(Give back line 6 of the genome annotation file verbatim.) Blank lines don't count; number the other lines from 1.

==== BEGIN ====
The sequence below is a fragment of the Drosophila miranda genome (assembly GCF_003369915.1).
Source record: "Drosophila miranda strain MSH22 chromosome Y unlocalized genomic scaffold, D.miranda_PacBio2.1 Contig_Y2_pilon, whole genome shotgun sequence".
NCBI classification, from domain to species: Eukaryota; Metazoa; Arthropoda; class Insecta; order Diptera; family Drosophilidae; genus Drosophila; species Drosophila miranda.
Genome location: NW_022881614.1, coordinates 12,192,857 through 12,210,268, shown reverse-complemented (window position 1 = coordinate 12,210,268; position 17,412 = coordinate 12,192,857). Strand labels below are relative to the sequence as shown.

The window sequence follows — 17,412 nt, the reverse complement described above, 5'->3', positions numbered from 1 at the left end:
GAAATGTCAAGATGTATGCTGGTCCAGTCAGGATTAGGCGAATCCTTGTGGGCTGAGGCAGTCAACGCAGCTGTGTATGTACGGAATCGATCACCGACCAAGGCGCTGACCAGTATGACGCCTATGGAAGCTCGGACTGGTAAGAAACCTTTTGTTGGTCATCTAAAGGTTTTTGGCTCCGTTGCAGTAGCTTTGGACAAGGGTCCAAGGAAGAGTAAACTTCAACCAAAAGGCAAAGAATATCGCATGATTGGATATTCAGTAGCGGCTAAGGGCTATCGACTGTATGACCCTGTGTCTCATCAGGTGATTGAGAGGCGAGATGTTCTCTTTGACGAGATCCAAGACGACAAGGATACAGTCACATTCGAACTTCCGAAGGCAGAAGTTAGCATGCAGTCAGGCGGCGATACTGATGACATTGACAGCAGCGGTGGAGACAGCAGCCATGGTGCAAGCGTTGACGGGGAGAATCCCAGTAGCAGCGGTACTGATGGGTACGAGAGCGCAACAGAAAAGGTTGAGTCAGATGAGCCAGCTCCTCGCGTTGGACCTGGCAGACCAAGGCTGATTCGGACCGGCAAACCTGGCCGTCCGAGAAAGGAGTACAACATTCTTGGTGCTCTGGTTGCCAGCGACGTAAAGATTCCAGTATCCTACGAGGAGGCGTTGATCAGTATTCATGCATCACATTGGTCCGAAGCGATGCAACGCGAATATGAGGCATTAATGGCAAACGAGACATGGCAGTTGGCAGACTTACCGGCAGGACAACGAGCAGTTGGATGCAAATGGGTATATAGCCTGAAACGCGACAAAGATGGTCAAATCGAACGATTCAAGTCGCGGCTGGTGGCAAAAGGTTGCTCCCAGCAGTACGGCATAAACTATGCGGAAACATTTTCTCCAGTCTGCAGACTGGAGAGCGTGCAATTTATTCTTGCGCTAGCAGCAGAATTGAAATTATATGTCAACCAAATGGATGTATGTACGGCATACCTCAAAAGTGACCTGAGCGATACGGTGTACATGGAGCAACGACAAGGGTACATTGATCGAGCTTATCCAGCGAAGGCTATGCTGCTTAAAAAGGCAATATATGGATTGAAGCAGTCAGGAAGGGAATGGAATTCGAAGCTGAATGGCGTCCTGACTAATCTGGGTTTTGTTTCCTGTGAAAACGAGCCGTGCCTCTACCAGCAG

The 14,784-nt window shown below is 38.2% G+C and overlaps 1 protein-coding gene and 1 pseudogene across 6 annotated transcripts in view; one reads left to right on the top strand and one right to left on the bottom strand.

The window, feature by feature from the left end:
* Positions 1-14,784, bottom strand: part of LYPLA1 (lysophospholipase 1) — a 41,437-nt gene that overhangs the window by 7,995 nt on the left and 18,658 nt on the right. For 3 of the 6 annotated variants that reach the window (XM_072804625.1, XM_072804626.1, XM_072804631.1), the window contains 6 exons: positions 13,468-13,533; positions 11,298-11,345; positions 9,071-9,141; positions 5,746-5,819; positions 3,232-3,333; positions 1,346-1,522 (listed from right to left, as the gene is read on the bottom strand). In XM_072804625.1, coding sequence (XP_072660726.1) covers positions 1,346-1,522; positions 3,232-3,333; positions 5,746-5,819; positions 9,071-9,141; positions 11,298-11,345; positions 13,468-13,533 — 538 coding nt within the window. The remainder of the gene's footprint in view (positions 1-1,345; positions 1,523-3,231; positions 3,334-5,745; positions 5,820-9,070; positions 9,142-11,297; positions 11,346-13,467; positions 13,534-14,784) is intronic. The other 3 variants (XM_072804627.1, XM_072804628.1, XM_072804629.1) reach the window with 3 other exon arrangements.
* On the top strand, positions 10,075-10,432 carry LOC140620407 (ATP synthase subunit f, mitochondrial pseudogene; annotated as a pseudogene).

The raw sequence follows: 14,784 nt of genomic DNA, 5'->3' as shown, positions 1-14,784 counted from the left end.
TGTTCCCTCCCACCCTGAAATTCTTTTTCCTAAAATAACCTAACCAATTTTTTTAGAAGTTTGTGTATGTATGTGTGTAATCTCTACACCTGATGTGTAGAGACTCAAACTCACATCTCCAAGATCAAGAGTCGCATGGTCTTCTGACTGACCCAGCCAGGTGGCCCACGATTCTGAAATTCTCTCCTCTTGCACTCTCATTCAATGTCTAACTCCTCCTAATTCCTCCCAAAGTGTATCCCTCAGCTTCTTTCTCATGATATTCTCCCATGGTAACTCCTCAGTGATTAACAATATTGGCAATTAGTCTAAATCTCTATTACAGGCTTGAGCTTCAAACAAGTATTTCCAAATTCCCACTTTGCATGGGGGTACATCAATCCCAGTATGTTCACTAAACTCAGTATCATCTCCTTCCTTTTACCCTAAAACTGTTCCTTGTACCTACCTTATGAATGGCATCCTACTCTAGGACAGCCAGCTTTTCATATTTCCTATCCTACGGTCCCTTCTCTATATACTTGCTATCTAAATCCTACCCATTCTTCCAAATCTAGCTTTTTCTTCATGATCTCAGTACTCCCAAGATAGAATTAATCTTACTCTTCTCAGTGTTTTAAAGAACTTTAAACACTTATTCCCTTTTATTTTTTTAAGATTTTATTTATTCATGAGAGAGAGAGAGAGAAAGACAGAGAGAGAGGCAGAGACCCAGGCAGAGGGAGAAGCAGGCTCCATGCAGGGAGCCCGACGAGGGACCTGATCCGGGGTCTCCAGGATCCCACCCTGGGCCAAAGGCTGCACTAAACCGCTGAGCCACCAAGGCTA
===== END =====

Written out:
GAAATGTCAAGATGTATGCTGGTCCAGTCAGGATTAGGCGAATCCTTGTGGGCTGAGGCAGTCAACGCAGCTGTGTATGTACGGAATCGATCACCGACCAAGGCGCTGACCAGTATGACGCCTATGGAAGCTCGGACTGGTAAGAAACCTTTTGTTGGTCATCTAAAGGTTTTTGGCTCCGTTGCAGTAGCTTTGGACAAGGGTCCAAGGAAGAGTAAACTTCAACCAAAAGGCAAAGAATATCGCATGATTGGATATTCAGTAGCGGCTAAGGGCTATCGACTGTATGACCCTGTGTCTCATCAGGTGATTGAGAGGCGAGATGTTCTCTTTGACGAGATCCAAGACGACAAGGATACAGTCACATTCGAACTTCCGAAGGCAGAAGTTAGCATGCAGTCAGGCGGCGATACTGATGACATTGACAGCAGCGGTGGAGACAGCAGCCATGGTGCAAGCGTTGACGGGGAGAATCCCAGTAGCAGCGGTACTGATGGGTACGAGAGCGCAACAGAAAAGGTTGAGTCAGATGAGCCAGCTCCTCGCGTTGGACCTGGCAGACCAAGGCTGATTCGGACCGGCAAACCTGGCCGTCCGAGAAAGGAGTACAACATTCTTGGTGCTCTGGTTGCCAGCGACGTAAAGATTCCAGTATCCTACGAGGAGGCGTTGATCAGTATTCATGCATCACATTGGTCCGAAGCGATGCAACGCGAATATGAGGCATTAATGGCAAACGAGACATGGCAGTTGGCAGACTTACCGGCAGGACAACGAGCAGTTGGATGCAAATGGGTATATAGCCTGAAACGCGACAAAGATGGTCAAATCGAACGATTCAAGTCGCGGCTGGTGGCAAAAGGTTGCTCCCAGCAGTACGGCATAAACTATGCGGAAACATTTTCTCCAGTCTGCAGACTGGAGAGCGTGCAATTTATTCTTGCGCTAGCAGCAGAATTGAAATTATATGTCAACCAAATGGATGTATGTACGGCATACCTCAAAAGTGACCTGAGCGATACGGTGTACATGGAGCAACGACAAGGGTACATTGATCGAGCTTATCCAGCGAAGGCTATGCTGCTTAAAAAGGCAATATATGGATTGAAGCAGTCAGGAAGGGAATGGAATTCGAAGCTGAATGGCGTCCTGACTAATCTGGGTTTTGTTTCCTGTGAAAACGAGCCGTGCCTCTACCAGCAG